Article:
Place bins in a location free of high humidity. A closet or pantry is better than a damp basement.

Outside Storage

It’s perfectly safe to store potting soil outside over the winter.

The cold temperatures won’t harm the soil, but harsh weather can degrade the bag. Tears or cracks in the plastic let in insects or water and leave behind messy piles of dirt.

Moving potting soil into a large bin with a lid is the best solution.

If you don’t plan to reopen the bin for several months, use duct tape around the edges to ensure a tight seal against moisture and bugs.

Leave the bins outside or place them in your garage or shed for more protection from humid conditions.

Depending on how much soil you have, you can use thick plastic totes. My favorite is a lidded plastic garbage can with wheels. You can roll up and seal bags of soil and stack them inside the can or bin or empty all the partially-full bags into one container.

I like using a garbage can because it holds lots of soil. It’s easy to open the lid and toss in good dirt from outdoor pots as plants die off in the late fall for reuse next spring.

At planting season, I wheel the can from my gardening shed to any location where I need to fill pots. I use a scooper set to easily access the soil at the bottom without having to tip the can.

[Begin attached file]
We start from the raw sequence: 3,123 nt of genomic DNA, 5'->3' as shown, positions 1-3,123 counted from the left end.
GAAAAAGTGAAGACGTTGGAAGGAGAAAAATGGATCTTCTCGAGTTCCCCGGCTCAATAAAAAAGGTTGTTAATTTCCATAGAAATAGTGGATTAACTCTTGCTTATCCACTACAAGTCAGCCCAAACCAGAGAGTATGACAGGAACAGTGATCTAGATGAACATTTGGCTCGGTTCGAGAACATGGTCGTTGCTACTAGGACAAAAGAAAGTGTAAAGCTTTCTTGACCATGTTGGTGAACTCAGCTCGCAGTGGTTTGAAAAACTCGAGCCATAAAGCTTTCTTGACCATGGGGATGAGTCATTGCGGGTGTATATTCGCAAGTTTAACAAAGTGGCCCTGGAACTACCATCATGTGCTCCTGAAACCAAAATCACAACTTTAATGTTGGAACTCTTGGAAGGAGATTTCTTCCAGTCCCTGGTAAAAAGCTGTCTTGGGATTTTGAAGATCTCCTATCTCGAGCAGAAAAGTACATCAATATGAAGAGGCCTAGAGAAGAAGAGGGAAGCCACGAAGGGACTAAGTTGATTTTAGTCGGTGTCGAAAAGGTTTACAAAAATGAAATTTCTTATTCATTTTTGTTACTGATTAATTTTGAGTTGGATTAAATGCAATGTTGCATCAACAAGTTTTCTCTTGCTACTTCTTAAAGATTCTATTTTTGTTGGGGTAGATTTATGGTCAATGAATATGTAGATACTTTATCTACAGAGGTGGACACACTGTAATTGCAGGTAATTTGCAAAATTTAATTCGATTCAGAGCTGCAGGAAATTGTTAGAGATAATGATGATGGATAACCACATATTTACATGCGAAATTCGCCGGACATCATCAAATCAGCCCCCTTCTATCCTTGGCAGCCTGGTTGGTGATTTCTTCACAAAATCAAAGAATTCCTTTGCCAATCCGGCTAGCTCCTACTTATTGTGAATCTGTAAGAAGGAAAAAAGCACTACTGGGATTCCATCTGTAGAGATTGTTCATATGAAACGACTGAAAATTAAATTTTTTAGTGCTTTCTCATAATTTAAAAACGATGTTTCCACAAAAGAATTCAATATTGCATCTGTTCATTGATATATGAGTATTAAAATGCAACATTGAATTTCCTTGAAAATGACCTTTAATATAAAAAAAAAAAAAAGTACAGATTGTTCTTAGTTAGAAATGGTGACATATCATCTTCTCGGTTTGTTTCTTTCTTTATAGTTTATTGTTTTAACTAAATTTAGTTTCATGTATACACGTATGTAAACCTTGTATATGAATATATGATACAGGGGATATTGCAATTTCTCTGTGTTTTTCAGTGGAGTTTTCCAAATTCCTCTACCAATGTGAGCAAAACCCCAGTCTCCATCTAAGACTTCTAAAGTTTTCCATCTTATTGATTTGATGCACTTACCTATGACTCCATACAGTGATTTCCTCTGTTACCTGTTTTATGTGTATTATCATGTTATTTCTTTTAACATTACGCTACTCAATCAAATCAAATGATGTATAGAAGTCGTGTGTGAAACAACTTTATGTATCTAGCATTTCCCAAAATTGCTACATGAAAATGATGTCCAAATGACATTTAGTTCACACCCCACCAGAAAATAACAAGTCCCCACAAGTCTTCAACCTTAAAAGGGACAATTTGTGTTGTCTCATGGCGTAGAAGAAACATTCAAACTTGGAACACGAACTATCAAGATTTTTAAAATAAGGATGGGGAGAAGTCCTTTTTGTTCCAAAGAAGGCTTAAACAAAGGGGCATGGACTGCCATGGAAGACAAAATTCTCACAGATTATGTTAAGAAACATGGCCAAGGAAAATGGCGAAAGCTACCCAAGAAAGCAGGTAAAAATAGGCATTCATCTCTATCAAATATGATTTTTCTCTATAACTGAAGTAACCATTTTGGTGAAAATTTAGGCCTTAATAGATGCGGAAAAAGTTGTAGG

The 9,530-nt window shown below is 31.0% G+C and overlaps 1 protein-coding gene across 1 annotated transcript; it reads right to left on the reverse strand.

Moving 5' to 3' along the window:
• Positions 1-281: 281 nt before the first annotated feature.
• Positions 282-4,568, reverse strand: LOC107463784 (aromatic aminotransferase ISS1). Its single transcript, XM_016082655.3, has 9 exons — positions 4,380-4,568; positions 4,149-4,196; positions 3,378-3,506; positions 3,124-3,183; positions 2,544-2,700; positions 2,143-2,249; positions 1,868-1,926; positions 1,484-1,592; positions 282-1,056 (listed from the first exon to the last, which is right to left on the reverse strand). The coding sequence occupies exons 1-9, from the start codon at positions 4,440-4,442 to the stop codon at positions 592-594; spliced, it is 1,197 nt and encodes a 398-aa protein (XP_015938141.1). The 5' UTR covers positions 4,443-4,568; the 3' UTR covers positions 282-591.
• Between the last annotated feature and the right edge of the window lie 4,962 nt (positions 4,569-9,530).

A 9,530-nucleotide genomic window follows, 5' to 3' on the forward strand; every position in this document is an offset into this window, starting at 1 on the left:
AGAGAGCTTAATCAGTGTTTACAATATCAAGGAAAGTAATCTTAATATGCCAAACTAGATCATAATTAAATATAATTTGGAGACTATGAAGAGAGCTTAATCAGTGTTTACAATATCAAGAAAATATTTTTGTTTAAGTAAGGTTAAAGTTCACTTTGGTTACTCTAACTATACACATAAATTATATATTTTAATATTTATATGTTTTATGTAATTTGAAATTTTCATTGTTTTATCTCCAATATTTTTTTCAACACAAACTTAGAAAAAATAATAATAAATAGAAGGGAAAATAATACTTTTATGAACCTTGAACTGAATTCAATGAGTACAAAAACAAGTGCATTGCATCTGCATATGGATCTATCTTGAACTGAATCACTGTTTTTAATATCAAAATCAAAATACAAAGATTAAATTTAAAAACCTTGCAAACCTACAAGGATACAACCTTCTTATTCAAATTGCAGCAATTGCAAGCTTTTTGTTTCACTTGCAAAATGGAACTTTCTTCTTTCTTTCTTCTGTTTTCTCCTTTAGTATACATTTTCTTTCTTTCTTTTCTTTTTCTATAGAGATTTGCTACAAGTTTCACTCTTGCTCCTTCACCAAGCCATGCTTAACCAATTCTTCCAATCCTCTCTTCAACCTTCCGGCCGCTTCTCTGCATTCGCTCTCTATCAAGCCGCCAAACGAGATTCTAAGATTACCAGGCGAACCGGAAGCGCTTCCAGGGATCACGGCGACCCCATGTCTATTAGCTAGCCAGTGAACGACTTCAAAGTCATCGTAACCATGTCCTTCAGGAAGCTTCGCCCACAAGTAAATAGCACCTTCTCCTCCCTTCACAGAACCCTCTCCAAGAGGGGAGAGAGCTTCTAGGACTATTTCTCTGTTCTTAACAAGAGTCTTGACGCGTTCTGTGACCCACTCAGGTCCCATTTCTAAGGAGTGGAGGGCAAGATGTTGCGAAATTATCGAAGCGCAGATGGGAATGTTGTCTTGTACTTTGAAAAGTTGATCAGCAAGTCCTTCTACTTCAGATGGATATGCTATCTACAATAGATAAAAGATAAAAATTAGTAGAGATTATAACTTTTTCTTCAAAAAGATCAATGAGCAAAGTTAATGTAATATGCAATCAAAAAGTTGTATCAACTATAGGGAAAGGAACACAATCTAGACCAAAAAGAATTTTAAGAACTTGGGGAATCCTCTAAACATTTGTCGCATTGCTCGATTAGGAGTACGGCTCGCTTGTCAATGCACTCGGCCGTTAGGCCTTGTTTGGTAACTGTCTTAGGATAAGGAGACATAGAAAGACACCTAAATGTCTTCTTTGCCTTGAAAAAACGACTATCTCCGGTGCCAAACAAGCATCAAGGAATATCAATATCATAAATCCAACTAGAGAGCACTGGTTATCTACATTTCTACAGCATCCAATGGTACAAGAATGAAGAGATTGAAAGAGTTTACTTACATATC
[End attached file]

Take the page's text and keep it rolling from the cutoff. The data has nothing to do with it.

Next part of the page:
Pros And Cons

You don’t have to store potting soil. You can always offer it to gardening friends or pour it out around your landscaping plants.

The pros of storing potting soil are:

  • Saves money over tossing the soil at season’s end
  • Allows you to have fresh soil on hand when you need it
  • Deters insects from laying eggs or living in the soil

Related | Reusing Potting Soil

The cons of storing potting soil are:

In Summary

Knowing how to store potting soil the right way will keep it fresh, pest-free, and convenient for unexpected off-season planting needs. Proper storage also keeps potting mix bags from spilling and making a mess on your floors or shelving.

Storing excess potting soil is a budget-friendly option that isn’t difficult. When you follow the steps above on storing potting soil, it’s easy to keep all your garden supplies neat and tidy!